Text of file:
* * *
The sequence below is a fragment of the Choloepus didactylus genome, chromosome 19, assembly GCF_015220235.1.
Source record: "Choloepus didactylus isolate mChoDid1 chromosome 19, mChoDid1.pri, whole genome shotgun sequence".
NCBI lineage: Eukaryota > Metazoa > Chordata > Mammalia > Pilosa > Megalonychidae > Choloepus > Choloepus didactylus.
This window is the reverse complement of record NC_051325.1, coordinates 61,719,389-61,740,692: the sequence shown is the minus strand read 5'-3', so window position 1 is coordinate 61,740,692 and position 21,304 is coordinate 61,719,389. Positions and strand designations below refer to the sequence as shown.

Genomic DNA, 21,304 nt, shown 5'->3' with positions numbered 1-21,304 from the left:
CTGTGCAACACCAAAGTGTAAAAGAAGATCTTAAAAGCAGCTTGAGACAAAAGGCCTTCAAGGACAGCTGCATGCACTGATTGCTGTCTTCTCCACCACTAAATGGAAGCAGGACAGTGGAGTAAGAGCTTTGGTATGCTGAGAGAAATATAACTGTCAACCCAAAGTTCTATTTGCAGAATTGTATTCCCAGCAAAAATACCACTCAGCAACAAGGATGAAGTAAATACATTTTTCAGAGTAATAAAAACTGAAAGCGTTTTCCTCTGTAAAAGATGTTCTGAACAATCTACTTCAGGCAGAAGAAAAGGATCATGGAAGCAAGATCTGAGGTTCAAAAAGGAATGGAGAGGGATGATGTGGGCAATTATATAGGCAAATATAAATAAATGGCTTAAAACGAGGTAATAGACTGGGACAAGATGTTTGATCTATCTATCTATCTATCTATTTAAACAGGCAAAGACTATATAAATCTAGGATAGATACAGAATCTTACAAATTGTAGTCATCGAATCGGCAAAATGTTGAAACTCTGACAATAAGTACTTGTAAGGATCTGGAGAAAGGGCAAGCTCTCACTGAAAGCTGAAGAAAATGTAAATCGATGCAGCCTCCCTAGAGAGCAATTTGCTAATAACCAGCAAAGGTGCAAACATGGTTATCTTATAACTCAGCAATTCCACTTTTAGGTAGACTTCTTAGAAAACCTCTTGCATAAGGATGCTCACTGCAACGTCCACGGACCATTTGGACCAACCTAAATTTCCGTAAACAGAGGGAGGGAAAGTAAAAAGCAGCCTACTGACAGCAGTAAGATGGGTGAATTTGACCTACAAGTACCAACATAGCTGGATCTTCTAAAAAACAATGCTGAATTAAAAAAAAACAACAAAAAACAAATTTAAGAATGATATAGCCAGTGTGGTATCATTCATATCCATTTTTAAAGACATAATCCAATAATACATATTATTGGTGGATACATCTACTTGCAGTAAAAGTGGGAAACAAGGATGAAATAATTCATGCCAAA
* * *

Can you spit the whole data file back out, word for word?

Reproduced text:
The sequence below is a fragment of the Choloepus didactylus genome, chromosome 19, assembly GCF_015220235.1.
Source record: "Choloepus didactylus isolate mChoDid1 chromosome 19, mChoDid1.pri, whole genome shotgun sequence".
NCBI lineage: Eukaryota > Metazoa > Chordata > Mammalia > Pilosa > Megalonychidae > Choloepus > Choloepus didactylus.
This window is the reverse complement of record NC_051325.1, coordinates 61,719,389-61,740,692: the sequence shown is the minus strand read 5'-3', so window position 1 is coordinate 61,740,692 and position 21,304 is coordinate 61,719,389. Positions and strand designations below refer to the sequence as shown.

Genomic DNA, 21,304 nt, shown 5'->3' with positions numbered 1-21,304 from the left:
CTGTGCAACACCAAAGTGTAAAAGAAGATCTTAAAAGCAGCTTGAGACAAAAGGCCTTCAAGGACAGCTGCATGCACTGATTGCTGTCTTCTCCACCACTAAATGGAAGCAGGACAGTGGAGTAAGAGCTTTGGTATGCTGAGAGAAATATAACTGTCAACCCAAAGTTCTATTTGCAGAATTGTATTCCCAGCAAAAATACCACTCAGCAACAAGGATGAAGTAAATACATTTTTCAGAGTAATAAAAACTGAAAGCGTTTTCCTCTGTAAAAGATGTTCTGAACAATCTACTTCAGGCAGAAGAAAAGGATCATGGAAGCAAGATCTGAGGTTCAAAAAGGAATGGAGAGGGATGATGTGGGCAATTATATAGGCAAATATAAATAAATGGCTTAAAACGAGGTAATAGACTGGGACAAGATGTTTGATCTATCTATCTATCTATCTATTTAAACAGGCAAAGACTATATAAATCTAGGATAGATACAGAATCTTACAAATTGTAGTCATCGAATCGGCAAAATGTTGAAACTCTGACAATAAGTACTTGTAAGGATCTGGAGAAAGGGCAAGCTCTCACTGAAAGCTGAAGAAAATGTAAATCGATGCAGCCTCCCTAGAGAGCAATTTGCTAATAACCAGCAAAGGTGCAAACATGGTTATCTTATAACTCAGCAATTCCACTTTTAGGTAGACTTCTTAGAAAACCTCTTGCATAAGGATGCTCACTGCAACGTCCACGGACCATTTGGACCAACCTAAATTTCCGTAAACAGAGGGAGGGAAAGTAAAAAGCAGCCTACTGACAGCAGTAAGATGGGTGAATTTGACCTACAAGTACCAACATAGCTGGATCTTCTAAAAAACAATGCTGAATTAAAAAAAAACAACAAAAAACAAATTTAAGAATGATATAGCCAGTGTGGTATCATTCATATCCATTTTTAAAGACATAATCCAATAATACATATTATTGGTGGATACATCTACTTGCAGTAAAAGTGGGAAACAAGGATGAAATAATTCATGCCAAA